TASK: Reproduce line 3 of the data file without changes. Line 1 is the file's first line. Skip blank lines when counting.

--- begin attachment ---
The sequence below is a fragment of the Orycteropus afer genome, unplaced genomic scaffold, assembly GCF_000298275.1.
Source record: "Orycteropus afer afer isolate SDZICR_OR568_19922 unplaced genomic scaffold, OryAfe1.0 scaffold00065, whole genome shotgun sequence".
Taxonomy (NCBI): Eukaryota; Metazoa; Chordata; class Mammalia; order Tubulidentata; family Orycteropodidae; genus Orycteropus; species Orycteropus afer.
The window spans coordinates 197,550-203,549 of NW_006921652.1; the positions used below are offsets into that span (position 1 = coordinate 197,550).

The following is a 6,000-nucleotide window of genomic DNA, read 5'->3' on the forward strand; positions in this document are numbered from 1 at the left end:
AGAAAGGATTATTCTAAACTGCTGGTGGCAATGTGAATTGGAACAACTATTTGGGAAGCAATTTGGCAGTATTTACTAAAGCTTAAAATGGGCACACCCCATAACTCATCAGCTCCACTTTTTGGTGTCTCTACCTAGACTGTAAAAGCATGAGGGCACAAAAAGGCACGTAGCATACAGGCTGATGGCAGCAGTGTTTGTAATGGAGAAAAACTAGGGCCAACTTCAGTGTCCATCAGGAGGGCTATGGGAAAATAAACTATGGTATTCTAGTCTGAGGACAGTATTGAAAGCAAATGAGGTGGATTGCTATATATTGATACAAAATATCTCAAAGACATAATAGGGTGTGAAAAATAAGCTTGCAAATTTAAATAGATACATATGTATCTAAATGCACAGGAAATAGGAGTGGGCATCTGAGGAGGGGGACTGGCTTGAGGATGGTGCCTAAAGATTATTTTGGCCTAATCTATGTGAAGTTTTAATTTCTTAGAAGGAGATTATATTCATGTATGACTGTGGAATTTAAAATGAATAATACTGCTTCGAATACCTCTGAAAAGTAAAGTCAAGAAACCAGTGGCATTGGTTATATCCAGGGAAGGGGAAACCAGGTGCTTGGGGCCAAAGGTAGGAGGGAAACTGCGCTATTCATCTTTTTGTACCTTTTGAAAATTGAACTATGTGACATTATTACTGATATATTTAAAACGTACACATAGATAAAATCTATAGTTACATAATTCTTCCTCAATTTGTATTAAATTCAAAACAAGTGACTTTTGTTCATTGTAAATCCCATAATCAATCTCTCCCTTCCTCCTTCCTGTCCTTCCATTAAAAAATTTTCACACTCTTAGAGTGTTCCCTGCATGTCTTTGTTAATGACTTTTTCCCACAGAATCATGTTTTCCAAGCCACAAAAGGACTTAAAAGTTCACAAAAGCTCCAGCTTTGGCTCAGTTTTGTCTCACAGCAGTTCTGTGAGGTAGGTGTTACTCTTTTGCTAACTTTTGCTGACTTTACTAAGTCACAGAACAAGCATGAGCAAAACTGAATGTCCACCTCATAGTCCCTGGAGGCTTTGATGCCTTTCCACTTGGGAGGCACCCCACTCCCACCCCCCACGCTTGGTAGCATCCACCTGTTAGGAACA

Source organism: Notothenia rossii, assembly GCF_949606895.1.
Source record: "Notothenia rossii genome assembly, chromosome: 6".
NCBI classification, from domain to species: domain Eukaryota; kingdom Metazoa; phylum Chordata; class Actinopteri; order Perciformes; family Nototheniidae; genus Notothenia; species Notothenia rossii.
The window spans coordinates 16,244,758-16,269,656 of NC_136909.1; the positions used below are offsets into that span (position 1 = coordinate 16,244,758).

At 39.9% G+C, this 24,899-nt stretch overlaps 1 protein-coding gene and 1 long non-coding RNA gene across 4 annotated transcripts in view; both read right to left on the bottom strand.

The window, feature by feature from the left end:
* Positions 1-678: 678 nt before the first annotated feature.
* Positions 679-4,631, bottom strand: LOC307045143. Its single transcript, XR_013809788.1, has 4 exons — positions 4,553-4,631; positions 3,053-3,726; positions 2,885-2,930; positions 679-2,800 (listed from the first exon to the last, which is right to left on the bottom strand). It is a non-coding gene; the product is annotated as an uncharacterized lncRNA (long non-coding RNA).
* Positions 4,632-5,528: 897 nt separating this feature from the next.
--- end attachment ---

Taxonomy (NCBI): Eukaryota; Metazoa; Chordata; class Mammalia; order Tubulidentata; family Orycteropodidae; genus Orycteropus; species Orycteropus afer.